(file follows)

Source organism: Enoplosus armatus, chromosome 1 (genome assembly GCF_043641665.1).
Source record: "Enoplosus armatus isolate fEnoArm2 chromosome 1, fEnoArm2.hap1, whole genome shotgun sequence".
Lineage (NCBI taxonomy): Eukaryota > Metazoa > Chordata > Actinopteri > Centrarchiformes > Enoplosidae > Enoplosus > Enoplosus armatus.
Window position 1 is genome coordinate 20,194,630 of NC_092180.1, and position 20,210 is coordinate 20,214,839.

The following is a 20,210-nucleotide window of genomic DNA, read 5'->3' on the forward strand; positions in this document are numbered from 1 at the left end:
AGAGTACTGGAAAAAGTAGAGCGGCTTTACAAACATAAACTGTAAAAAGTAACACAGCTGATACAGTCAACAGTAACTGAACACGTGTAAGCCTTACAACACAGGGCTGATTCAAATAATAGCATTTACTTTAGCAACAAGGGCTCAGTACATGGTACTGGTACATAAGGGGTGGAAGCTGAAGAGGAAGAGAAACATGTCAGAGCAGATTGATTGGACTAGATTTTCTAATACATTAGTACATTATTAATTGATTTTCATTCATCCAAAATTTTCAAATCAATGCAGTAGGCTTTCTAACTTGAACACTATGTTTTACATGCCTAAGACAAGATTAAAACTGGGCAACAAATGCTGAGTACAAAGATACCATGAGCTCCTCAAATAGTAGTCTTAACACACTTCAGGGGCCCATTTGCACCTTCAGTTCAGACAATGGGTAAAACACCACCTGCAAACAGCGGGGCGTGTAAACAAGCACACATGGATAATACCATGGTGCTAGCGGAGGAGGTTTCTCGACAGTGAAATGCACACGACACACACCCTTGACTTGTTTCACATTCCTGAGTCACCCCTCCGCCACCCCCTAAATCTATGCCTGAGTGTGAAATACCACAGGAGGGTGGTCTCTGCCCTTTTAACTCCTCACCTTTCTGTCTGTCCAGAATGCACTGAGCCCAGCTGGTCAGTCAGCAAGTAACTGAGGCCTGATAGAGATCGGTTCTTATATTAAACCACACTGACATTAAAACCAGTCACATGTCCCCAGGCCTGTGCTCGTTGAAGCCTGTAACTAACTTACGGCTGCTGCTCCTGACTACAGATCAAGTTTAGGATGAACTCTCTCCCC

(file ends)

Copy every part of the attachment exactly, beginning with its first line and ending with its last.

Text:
Source organism: Enoplosus armatus, chromosome 1 (genome assembly GCF_043641665.1).
Source record: "Enoplosus armatus isolate fEnoArm2 chromosome 1, fEnoArm2.hap1, whole genome shotgun sequence".
Lineage (NCBI taxonomy): Eukaryota > Metazoa > Chordata > Actinopteri > Centrarchiformes > Enoplosidae > Enoplosus > Enoplosus armatus.
Window position 1 is genome coordinate 20,194,630 of NC_092180.1, and position 20,210 is coordinate 20,214,839.

The following is a 20,210-nucleotide window of genomic DNA, read 5'->3' on the forward strand; positions in this document are numbered from 1 at the left end:
AGAGTACTGGAAAAAGTAGAGCGGCTTTACAAACATAAACTGTAAAAAGTAACACAGCTGATACAGTCAACAGTAACTGAACACGTGTAAGCCTTACAACACAGGGCTGATTCAAATAATAGCATTTACTTTAGCAACAAGGGCTCAGTACATGGTACTGGTACATAAGGGGTGGAAGCTGAAGAGGAAGAGAAACATGTCAGAGCAGATTGATTGGACTAGATTTTCTAATACATTAGTACATTATTAATTGATTTTCATTCATCCAAAATTTTCAAATCAATGCAGTAGGCTTTCTAACTTGAACACTATGTTTTACATGCCTAAGACAAGATTAAAACTGGGCAACAAATGCTGAGTACAAAGATACCATGAGCTCCTCAAATAGTAGTCTTAACACACTTCAGGGGCCCATTTGCACCTTCAGTTCAGACAATGGGTAAAACACCACCTGCAAACAGCGGGGCGTGTAAACAAGCACACATGGATAATACCATGGTGCTAGCGGAGGAGGTTTCTCGACAGTGAAATGCACACGACACACACCCTTGACTTGTTTCACATTCCTGAGTCACCCCTCCGCCACCCCCTAAATCTATGCCTGAGTGTGAAATACCACAGGAGGGTGGTCTCTGCCCTTTTAACTCCTCACCTTTCTGTCTGTCCAGAATGCACTGAGCCCAGCTGGTCAGTCAGCAAGTAACTGAGGCCTGATAGAGATCGGTTCTTATATTAAACCACACTGACATTAAAACCAGTCACATGTCCCCAGGCCTGTGCTCGTTGAAGCCTGTAACTAACTTACGGCTGCTGCTCCTGACTACAGATCAAGTTTAGGATGAACTCTCTCCCC